The music of Lewis Nielson, who recently retired as chair of the Oberlin Conservatory of Music Composition Department, pushes the fragmentary language of modernism to a breaking point and couches it in contemporary timbres.
Nielson’s work can be highly expressive—his Il Romanticismo di Lucrezia e Cesare (2014), a theatrical piece for double bass, soprano and tape, appropriates the grand emotional sweep of opera and turns advanced double bass technique to equally dramatic use. By contrast, the three recent pieces collected here, composed between 2005 and 2010, largely eschew dramatic rhetoric and instead tend to rely on the accumulation of piecemeal gestures which gradually gather up into a whole. In a way they recall what Carlo Ginzburg called the “intuizione bassa”—the inductive leap by virtue of which a full picture suddenly appears out of scattered traces.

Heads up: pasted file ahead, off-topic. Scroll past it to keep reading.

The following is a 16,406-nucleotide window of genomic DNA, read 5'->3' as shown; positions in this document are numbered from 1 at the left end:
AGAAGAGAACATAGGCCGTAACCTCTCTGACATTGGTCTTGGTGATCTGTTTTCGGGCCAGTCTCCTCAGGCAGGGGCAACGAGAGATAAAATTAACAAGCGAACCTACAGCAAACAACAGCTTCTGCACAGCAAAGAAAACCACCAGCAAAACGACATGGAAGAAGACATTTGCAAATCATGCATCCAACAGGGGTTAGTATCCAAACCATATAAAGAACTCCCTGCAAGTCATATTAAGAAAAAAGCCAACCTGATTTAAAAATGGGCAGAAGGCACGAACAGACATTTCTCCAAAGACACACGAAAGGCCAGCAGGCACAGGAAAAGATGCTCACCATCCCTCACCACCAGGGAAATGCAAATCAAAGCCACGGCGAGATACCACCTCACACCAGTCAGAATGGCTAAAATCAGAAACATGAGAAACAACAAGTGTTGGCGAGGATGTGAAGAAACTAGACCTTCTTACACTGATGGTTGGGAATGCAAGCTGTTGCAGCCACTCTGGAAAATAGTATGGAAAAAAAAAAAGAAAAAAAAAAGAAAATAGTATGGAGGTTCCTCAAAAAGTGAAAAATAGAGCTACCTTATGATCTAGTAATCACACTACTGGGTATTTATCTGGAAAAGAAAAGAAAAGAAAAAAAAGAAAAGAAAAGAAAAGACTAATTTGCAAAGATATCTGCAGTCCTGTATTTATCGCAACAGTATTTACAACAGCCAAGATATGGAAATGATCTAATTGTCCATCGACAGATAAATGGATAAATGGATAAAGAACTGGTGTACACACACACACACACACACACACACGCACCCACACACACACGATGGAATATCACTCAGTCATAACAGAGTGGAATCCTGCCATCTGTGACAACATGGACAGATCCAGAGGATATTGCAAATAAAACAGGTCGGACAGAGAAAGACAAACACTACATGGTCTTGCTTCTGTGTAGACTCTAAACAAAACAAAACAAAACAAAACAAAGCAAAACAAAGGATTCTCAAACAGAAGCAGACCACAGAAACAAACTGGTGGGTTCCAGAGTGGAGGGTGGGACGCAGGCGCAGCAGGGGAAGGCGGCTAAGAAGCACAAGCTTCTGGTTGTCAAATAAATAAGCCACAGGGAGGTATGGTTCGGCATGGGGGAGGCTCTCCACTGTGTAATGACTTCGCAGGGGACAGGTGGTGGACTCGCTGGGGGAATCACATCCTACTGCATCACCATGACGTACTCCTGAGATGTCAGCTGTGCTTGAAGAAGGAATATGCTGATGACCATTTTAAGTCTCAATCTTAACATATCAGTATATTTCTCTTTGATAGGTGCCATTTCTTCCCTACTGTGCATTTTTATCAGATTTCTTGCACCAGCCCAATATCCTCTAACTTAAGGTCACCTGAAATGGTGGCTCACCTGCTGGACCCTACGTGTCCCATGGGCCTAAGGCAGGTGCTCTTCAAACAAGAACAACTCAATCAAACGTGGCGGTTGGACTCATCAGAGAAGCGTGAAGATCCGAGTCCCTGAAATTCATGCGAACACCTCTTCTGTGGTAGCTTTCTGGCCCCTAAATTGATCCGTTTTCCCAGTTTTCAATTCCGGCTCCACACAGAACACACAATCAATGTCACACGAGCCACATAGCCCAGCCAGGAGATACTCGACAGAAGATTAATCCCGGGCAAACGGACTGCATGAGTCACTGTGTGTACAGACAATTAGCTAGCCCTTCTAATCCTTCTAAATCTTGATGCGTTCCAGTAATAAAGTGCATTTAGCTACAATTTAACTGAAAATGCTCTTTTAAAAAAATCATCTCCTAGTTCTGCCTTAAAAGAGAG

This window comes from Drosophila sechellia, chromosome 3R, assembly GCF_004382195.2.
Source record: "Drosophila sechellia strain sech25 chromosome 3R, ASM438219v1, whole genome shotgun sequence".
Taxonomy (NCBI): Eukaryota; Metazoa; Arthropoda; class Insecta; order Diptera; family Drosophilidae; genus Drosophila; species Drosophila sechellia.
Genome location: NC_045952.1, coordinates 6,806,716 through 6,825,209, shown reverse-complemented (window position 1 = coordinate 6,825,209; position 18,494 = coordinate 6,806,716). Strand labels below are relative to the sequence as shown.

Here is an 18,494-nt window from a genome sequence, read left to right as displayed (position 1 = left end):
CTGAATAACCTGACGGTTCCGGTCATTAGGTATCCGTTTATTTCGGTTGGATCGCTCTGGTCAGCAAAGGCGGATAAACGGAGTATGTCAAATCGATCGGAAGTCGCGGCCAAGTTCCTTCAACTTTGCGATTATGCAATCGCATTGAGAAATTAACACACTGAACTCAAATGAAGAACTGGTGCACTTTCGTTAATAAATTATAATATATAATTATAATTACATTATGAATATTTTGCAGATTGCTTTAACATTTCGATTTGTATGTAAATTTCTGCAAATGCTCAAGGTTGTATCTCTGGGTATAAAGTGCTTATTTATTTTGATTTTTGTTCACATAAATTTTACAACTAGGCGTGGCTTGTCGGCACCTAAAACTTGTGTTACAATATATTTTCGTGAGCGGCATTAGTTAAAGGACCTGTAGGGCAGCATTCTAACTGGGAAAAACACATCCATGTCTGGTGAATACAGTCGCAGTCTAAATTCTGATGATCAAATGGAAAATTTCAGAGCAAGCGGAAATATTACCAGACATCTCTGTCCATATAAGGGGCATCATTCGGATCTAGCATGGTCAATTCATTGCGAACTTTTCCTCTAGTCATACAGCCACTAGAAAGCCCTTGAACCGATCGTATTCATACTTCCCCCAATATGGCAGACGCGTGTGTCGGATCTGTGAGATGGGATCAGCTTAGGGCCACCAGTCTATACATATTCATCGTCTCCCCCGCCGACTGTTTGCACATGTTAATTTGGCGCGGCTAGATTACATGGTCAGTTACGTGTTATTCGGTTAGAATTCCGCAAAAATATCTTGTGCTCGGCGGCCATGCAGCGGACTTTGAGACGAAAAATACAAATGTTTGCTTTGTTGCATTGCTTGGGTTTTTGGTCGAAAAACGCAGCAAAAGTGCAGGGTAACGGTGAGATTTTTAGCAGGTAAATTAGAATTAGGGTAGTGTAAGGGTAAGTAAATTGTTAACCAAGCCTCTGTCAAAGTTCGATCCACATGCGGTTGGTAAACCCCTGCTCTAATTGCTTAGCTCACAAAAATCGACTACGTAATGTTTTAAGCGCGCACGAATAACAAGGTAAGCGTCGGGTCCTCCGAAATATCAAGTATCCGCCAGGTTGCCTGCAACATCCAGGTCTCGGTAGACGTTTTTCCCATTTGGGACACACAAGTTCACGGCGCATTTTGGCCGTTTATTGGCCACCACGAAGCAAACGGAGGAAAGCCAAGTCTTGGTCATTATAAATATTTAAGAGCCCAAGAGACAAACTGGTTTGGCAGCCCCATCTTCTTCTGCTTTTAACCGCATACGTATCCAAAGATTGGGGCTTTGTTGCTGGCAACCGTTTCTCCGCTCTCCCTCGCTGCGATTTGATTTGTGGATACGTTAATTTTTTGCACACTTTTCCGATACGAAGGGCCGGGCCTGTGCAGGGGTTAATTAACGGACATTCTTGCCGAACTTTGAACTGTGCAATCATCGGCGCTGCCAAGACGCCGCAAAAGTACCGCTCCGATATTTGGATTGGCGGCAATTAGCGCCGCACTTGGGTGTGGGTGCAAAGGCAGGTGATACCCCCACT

The string quartet Le Journal du Corps (2010), performed by the JACK Quartet, is an episodic work in which the four voices occasionally converge but more often seem to operate independently. It begins sparsely, testing the silence with tentative stabs of sound, and slowly gathers momentum and mass. Nielson intersperses rapid runs, droning chords and brittle harmonics with the “unmusical,” quasi-industrial sounds of creaking and grinding. A few minutes away from the ending there’s a chant-like sung part drawing on text taken from a play by Martinican poet Aimé Césaire. Nielson’s choice of text makes explicit the quartet’s anti-imperialist programmatic intent. Tocsin (2009) is a similarly programmatic work of assembled and disassembled pieces. The all-percussion work, performed by red fish blue fish, uses changes in sound density and dynamics to illustrate the coalescence and dissolution of crowds during periods of political upheaval. Finally Axis (2005), for solo percussion and string quintet—for which cellist Emily Du Four joins JACK—is a concatenation of nervous spasms of sound, the restless pizzicato and scuffled bowings of the strings playing off of percussionist Steven Schick’s unsettling attacks on drums and cymbals.